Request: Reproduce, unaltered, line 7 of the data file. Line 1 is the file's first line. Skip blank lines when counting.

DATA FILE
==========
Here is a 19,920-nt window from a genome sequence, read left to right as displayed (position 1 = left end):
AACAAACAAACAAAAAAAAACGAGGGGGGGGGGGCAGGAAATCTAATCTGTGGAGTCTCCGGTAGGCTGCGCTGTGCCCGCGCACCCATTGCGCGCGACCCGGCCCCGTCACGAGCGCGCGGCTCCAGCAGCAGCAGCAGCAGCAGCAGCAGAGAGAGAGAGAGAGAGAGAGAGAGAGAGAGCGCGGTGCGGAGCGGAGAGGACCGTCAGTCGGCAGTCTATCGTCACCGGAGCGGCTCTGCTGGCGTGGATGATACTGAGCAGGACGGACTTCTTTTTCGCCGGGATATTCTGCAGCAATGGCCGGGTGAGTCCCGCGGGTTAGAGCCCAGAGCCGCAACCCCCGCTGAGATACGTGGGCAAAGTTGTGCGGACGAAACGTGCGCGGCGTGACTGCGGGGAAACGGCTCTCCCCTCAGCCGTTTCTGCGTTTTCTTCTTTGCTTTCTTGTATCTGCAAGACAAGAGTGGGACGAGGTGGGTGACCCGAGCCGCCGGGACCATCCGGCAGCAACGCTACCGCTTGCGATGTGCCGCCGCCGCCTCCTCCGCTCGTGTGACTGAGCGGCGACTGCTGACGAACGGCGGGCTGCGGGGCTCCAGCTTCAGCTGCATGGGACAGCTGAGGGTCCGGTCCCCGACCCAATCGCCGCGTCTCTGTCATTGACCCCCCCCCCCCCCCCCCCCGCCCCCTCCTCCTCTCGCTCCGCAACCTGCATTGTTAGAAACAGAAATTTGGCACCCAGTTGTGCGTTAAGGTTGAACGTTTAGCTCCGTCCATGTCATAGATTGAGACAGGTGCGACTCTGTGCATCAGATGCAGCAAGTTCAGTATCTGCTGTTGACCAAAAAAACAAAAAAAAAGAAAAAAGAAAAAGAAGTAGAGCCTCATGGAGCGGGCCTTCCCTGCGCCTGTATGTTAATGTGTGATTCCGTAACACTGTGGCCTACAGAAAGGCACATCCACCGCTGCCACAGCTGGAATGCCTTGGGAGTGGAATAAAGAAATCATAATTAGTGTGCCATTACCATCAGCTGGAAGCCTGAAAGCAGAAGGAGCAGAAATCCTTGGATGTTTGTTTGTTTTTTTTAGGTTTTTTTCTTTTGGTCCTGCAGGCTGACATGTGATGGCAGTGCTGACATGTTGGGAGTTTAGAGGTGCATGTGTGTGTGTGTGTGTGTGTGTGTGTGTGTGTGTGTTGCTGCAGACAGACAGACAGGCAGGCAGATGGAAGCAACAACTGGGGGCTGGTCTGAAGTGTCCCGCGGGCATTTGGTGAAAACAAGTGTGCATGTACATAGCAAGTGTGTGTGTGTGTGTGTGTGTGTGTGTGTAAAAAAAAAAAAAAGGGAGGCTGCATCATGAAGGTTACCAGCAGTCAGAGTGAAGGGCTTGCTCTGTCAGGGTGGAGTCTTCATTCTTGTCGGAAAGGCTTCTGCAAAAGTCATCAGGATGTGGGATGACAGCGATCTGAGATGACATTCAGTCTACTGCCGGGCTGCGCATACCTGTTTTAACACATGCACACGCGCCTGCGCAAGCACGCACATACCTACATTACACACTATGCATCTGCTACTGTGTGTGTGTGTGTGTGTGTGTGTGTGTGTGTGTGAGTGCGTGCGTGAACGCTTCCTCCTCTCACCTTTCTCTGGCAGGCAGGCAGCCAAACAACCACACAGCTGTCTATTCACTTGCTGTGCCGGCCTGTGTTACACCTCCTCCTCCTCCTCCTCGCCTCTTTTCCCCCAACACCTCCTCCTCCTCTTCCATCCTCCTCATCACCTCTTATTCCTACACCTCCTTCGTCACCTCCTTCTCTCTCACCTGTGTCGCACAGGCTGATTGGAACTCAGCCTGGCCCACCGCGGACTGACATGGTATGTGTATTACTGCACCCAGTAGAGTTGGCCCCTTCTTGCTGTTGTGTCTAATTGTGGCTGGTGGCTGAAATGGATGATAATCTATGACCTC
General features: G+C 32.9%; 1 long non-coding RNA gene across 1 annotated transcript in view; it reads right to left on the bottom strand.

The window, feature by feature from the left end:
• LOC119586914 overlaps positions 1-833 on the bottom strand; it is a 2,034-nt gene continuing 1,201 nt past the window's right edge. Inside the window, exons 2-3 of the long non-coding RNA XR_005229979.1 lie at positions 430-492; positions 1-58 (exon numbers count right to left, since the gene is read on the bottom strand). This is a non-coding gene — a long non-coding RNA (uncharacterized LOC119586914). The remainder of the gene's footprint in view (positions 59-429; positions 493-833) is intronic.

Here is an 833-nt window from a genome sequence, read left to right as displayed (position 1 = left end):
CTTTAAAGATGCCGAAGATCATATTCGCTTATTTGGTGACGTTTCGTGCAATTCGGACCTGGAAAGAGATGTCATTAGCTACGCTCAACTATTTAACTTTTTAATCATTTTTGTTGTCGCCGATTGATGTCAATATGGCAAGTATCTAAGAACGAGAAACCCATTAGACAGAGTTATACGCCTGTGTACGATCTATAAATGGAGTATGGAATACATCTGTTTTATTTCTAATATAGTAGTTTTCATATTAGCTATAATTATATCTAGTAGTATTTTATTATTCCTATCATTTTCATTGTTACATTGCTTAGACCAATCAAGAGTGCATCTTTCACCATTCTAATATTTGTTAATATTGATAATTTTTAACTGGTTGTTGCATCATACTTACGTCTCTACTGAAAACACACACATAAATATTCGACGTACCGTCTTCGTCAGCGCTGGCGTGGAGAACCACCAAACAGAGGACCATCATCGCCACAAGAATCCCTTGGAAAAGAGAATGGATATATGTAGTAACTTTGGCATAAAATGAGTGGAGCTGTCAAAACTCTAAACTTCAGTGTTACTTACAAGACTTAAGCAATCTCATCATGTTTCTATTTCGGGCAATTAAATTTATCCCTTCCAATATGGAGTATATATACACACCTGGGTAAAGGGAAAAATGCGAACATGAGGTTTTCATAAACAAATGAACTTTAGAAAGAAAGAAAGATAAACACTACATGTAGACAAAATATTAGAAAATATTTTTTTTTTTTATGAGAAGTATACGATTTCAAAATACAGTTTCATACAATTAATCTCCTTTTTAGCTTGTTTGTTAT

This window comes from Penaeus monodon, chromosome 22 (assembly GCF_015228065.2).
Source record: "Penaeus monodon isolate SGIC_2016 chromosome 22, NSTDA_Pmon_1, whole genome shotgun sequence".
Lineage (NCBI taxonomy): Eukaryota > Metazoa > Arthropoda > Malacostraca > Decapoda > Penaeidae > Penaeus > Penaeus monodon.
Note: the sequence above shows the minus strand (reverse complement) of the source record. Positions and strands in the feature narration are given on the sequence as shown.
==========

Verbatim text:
CTTTAAAGATGCCGAAGATCATATTCGCTTATTTGGTGACGTTTCGTGCAATTCGGACCTGGAAAGAGATGTCATTAGCTACGCTCAACTATTTAACTTTTTAATCATTTTTGTTGTCGCCGATTGATGTCAATATGGCAAGTATCTAAGAACGAGAAACCCATTAGACAGAGTTATACGCCTGTGTACGATCTATAAATGGAGTATGGAATACATCTGTTTTATTTCTAATATAGTAGTTTTCATATTAGCTATAATTATATCTAGTAGTATTTTATTATTCCTATCATTTTCATTGTTACATTGCTTAGACCAATCAAGAGTGCATCTTTCACCATTCTAATATTTGTTAATATTGATAATTTTTAACTGGTTGTTGCATCATACTTACGTCTCTACTGAAAACACACACATAAATATTCGACGTACCGTCTTCGTCAGCGCTGGCGTGGAGAACCACCAAACAGAGGACCATCATCGCCACAAGAATCCCTTGGAAAAGAGAATGGATATATGTAGTAACTTTGGCATAAAATGAGTGGAGCTGTCAAAACTCTAAACTTCAGTGTTACTTACAAGACTTAAGCAATCTCATCATGTTTCTATTTCGGGCAATTAAATTTATCCCTTCCAATATGGAGTATATATACACACCTGGGTAAAGGGAAAAATGCGAACATGAGGTTTTCATAAACAAATGAACTTTAGAAAGAAAGAAAGATAAACACTACATGTAGACAAAATATTAGAAAATATTTTTTTTTTTTATGAGAAGTATACGATTTCAAAATACAGTTTCATACAATTAATCTCCTTTTTAGCTTGTTTGTTAT